As a Royal Marine, losing her husband was always on Emma’s radar. But his death from cancer turned everything upside down…and led her to a new profession.
This is Emma’s #DyingMattersatWork story.
Always on her radar
Emma’s husband Simon was a Royal Marine and she had always been aware that she could get a knock on the door in the middle of the night. The idea of losing her husband was always on her radar.
Then, in 2013 Simon was diagnosed with terminal oesophageal cancer. Just a few years later, he died.
“When I lost my husband, I didn’t realise how much it would affect me and so much in my life.”
Emma had worked up until two weeks before her husband died. She regards the way her colleagues treated her as pivotal to getting through her husband’s diagnosis.
In those last weeks, Emma’s HR department had encouraged her to take compassionate leave and spend time with her family.
After Simon died, Emma says that her firm told her to take the time she needed before coming back to work. This gave her the opportunity to start grieving – a process which she found extremely hard to do whilst also looking after her children.
“It was hard to grieve and look after the kids – but my workplace was amazing, their support and understanding of the changes I needed to make at work to be able to keep moving forward was vital."
Returning to work
Emma eventually returned to work with the support of a carers group at her firm. They supported her with compassion and kindness, listening to how she felt and being perceptive of how she was doing day to day.
But even after a year since his death, she still felt as if she was living her old life – just without the person she loved in it.
The need for change
Such a large shift in her life both at home and at work caused a need for change for Emma and her routine.
To support her, Emma says that her firm allowed her to take more time away from her role, offering the option of taking a sabbatical.
By offering this support, her employers made all the difference to Emma, and helped shape her subsequent career path.
The additional space afforded to Emma made a life-changing impact. She retrained as a counsellor, setting up Rainbow Hunting to support people with the practical and emotional things that need to be done to prepare for death and dying.
Her passion is to support people who are facing a bereavement. She added, “I can’t take away the emotional pain, but if you relieve the admin, it makes a difference.”
Dying Matters at work
Emma stresses the importance of support at work, as many people who have experienced a death in the family become the sole income earner.
The right support, policies and understanding from work is absolutely vital for people facing death, dying and grief.
By talking to those around you, you can help us make sure that workplaces are properly set up to support people who are ill, who are caring for those around them, or who have lost someone close to them.
“My passion is now helping people with the admin side of bereavement and illness, so we can all be better prepared for death.”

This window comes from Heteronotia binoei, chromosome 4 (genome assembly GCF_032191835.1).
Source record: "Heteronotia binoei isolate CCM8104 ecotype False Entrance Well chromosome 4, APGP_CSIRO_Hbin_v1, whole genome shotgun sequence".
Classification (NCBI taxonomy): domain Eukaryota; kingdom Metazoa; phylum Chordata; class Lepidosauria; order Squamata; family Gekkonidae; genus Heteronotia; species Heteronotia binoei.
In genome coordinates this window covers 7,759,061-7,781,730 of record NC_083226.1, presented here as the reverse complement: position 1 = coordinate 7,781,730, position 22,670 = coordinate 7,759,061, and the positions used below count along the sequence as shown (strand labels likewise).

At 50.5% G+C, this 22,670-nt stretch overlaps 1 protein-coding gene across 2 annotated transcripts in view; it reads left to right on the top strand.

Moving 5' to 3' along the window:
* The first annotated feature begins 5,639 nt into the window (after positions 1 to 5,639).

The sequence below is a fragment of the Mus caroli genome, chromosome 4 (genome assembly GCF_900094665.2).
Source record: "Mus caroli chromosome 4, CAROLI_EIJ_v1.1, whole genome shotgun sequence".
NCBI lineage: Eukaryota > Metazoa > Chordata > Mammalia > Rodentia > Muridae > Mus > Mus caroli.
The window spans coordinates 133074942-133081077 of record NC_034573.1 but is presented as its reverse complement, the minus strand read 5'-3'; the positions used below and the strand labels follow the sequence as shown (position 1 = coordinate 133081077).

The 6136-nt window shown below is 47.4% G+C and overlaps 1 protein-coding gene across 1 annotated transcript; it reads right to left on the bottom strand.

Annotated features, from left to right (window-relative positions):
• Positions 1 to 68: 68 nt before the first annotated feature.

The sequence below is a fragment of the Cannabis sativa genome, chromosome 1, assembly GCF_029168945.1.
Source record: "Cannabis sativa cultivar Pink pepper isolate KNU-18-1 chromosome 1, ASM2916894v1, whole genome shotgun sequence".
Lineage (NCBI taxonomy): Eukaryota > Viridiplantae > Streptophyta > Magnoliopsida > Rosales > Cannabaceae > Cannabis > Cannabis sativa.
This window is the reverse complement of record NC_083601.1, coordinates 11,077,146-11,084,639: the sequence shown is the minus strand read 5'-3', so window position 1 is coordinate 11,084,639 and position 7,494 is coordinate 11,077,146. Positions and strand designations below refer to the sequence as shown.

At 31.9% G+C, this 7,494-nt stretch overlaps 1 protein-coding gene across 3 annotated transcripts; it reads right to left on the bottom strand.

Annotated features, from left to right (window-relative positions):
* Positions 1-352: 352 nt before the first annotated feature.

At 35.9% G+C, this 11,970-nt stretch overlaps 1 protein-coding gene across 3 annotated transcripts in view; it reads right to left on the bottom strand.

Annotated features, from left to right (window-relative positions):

Why Dying Matters in the workplace
The support Emma received led her to a new profession and a passion to help and support people facing bereavements. But not all experiences of death in the workplace are like this.
Stigma around grieving, and a lack of understanding about what it means to be ill and what happens when you’re dying, mean that too many of us are struggling to cope when faced with life’s inevitable challenges. The workplace is no exception.
Research by Hospice UK has shown that 57% of employees have experienced a bereavement in the last five years. Every day, more than 600 people quit their jobs to look after older and disabled relatives.
Shockingly, fewer than one in five managers feel very confident supporting someone they manage with a bereavement.
Could your workplace benefit?
Could you and your colleagues benefit from dedicated wellbeing support for staff and employers? Then we can help.
Get in touch with our wellbeing support programme to see how your organisation can be well set up to look after employees through grief, illness and caring.
What you can do now
By talking with those around you, you can help your workplace support colleagues who are ill, caring for those around them, or who have lost someone close to them.
Discover how you can have meaningful and compassionate conversations with other people at work, in the community or at home. Our short quiz will show you where you stand on the compassionate superhero scale and offer some tips to improve on each of the six superpower skills.
About Dying Matters Awareness Week
We’ve shared Emma's story as part of Dying Matters Awareness Week 2023, which focuses on Dying Matters at work.
We spend so much of our lives at work – and we shouldn’t have to hide our experiences of death and dying from our colleagues, our peers, or our bosses.
With your help, we can create open and compassionate society where we are comfortable facing the realities of dying, death and grief.
Thank you to Emma for sharing her story.
Dying Matters at Work stories
Read these powerful and moving stories of people's varying experiences of caring and grief in the workplace.
'Someone has died…I can’t come to my interview'
Carolynne’s story: Caring to make a difference